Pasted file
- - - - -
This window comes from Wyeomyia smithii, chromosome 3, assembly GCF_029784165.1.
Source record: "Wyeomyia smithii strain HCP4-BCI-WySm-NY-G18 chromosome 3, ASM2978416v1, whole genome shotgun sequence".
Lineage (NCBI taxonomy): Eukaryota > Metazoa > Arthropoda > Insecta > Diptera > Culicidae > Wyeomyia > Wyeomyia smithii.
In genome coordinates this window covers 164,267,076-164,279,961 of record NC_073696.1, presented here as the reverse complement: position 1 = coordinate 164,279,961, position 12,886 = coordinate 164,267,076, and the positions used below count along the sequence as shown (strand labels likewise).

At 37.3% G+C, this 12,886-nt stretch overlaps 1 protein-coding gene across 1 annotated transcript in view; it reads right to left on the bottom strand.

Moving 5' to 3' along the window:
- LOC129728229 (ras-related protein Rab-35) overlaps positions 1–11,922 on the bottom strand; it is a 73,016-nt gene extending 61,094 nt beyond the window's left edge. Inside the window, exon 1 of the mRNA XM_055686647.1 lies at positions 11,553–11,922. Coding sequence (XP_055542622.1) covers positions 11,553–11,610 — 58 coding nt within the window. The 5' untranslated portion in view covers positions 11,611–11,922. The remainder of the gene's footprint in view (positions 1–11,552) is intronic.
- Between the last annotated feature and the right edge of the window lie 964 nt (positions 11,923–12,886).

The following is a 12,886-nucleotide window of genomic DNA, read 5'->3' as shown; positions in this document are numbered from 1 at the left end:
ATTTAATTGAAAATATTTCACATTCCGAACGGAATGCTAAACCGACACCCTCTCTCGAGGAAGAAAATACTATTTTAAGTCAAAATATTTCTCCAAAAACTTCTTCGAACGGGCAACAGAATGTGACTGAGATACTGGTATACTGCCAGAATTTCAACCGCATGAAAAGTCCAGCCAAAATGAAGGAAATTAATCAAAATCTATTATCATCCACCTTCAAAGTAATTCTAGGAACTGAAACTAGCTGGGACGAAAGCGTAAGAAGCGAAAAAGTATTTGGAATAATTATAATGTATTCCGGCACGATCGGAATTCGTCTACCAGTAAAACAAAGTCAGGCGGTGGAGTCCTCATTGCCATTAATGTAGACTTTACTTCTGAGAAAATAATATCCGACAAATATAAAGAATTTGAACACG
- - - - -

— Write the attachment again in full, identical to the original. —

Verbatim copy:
This window comes from Wyeomyia smithii, chromosome 3, assembly GCF_029784165.1.
Source record: "Wyeomyia smithii strain HCP4-BCI-WySm-NY-G18 chromosome 3, ASM2978416v1, whole genome shotgun sequence".
Lineage (NCBI taxonomy): Eukaryota > Metazoa > Arthropoda > Insecta > Diptera > Culicidae > Wyeomyia > Wyeomyia smithii.
In genome coordinates this window covers 164,267,076-164,279,961 of record NC_073696.1, presented here as the reverse complement: position 1 = coordinate 164,279,961, position 12,886 = coordinate 164,267,076, and the positions used below count along the sequence as shown (strand labels likewise).

At 37.3% G+C, this 12,886-nt stretch overlaps 1 protein-coding gene across 1 annotated transcript in view; it reads right to left on the bottom strand.

Moving 5' to 3' along the window:
- LOC129728229 (ras-related protein Rab-35) overlaps positions 1–11,922 on the bottom strand; it is a 73,016-nt gene extending 61,094 nt beyond the window's left edge. Inside the window, exon 1 of the mRNA XM_055686647.1 lies at positions 11,553–11,922. Coding sequence (XP_055542622.1) covers positions 11,553–11,610 — 58 coding nt within the window. The 5' untranslated portion in view covers positions 11,611–11,922. The remainder of the gene's footprint in view (positions 1–11,552) is intronic.
- Between the last annotated feature and the right edge of the window lie 964 nt (positions 11,923–12,886).

The following is a 12,886-nucleotide window of genomic DNA, read 5'->3' as shown; positions in this document are numbered from 1 at the left end:
ATTTAATTGAAAATATTTCACATTCCGAACGGAATGCTAAACCGACACCCTCTCTCGAGGAAGAAAATACTATTTTAAGTCAAAATATTTCTCCAAAAACTTCTTCGAACGGGCAACAGAATGTGACTGAGATACTGGTATACTGCCAGAATTTCAACCGCATGAAAAGTCCAGCCAAAATGAAGGAAATTAATCAAAATCTATTATCATCCACCTTCAAAGTAATTCTAGGAACTGAAACTAGCTGGGACGAAAGCGTAAGAAGCGAAAAAGTATTTGGAATAATTATAATGTATTCCGGCACGATCGGAATTCGTCTACCAGTAAAACAAAGTCAGGCGGTGGAGTCCTCATTGCCATTAATGTAGACTTTACTTCTGAGAAAATAATATCCGACAAATATAAAGAATTTGAACACG